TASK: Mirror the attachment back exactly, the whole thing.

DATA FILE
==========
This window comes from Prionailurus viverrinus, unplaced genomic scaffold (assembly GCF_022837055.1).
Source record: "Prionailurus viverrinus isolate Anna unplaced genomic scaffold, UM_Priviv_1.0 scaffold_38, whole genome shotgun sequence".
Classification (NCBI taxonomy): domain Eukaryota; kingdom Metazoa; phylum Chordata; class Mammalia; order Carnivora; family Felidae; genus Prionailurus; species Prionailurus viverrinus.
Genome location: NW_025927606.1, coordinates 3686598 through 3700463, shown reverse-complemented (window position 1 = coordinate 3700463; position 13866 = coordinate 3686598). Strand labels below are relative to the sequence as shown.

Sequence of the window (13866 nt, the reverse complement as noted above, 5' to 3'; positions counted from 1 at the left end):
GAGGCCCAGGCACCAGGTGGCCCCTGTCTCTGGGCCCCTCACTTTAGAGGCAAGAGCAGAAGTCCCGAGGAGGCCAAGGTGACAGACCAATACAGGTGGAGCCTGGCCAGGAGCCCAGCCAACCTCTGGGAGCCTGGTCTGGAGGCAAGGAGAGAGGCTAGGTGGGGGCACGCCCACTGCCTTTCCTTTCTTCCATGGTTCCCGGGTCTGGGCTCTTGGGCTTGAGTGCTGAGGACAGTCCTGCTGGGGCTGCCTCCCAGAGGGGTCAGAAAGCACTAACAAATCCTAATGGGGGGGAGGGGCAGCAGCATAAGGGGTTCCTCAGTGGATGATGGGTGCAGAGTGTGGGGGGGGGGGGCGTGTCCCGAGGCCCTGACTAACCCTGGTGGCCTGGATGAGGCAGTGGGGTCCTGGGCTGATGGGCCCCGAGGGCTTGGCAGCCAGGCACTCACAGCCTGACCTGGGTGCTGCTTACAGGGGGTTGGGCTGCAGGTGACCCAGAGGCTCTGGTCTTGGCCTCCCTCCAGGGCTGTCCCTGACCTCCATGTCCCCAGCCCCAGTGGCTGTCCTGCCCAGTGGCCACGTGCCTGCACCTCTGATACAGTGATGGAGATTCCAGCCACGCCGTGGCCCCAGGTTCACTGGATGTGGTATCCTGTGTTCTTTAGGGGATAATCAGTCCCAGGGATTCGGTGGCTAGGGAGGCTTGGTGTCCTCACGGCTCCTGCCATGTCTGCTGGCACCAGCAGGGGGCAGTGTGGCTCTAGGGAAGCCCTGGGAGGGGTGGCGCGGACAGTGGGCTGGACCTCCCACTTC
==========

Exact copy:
This window comes from Prionailurus viverrinus, unplaced genomic scaffold (assembly GCF_022837055.1).
Source record: "Prionailurus viverrinus isolate Anna unplaced genomic scaffold, UM_Priviv_1.0 scaffold_38, whole genome shotgun sequence".
Classification (NCBI taxonomy): domain Eukaryota; kingdom Metazoa; phylum Chordata; class Mammalia; order Carnivora; family Felidae; genus Prionailurus; species Prionailurus viverrinus.
Genome location: NW_025927606.1, coordinates 3686598 through 3700463, shown reverse-complemented (window position 1 = coordinate 3700463; position 13866 = coordinate 3686598). Strand labels below are relative to the sequence as shown.

Sequence of the window (13866 nt, the reverse complement as noted above, 5' to 3'; positions counted from 1 at the left end):
GAGGCCCAGGCACCAGGTGGCCCCTGTCTCTGGGCCCCTCACTTTAGAGGCAAGAGCAGAAGTCCCGAGGAGGCCAAGGTGACAGACCAATACAGGTGGAGCCTGGCCAGGAGCCCAGCCAACCTCTGGGAGCCTGGTCTGGAGGCAAGGAGAGAGGCTAGGTGGGGGCACGCCCACTGCCTTTCCTTTCTTCCATGGTTCCCGGGTCTGGGCTCTTGGGCTTGAGTGCTGAGGACAGTCCTGCTGGGGCTGCCTCCCAGAGGGGTCAGAAAGCACTAACAAATCCTAATGGGGGGGAGGGGCAGCAGCATAAGGGGTTCCTCAGTGGATGATGGGTGCAGAGTGTGGGGGGGGGGGGCGTGTCCCGAGGCCCTGACTAACCCTGGTGGCCTGGATGAGGCAGTGGGGTCCTGGGCTGATGGGCCCCGAGGGCTTGGCAGCCAGGCACTCACAGCCTGACCTGGGTGCTGCTTACAGGGGGTTGGGCTGCAGGTGACCCAGAGGCTCTGGTCTTGGCCTCCCTCCAGGGCTGTCCCTGACCTCCATGTCCCCAGCCCCAGTGGCTGTCCTGCCCAGTGGCCACGTGCCTGCACCTCTGATACAGTGATGGAGATTCCAGCCACGCCGTGGCCCCAGGTTCACTGGATGTGGTATCCTGTGTTCTTTAGGGGATAATCAGTCCCAGGGATTCGGTGGCTAGGGAGGCTTGGTGTCCTCACGGCTCCTGCCATGTCTGCTGGCACCAGCAGGGGGCAGTGTGGCTCTAGGGAAGCCCTGGGAGGGGTGGCGCGGACAGTGGGCTGGACCTCCCACTTC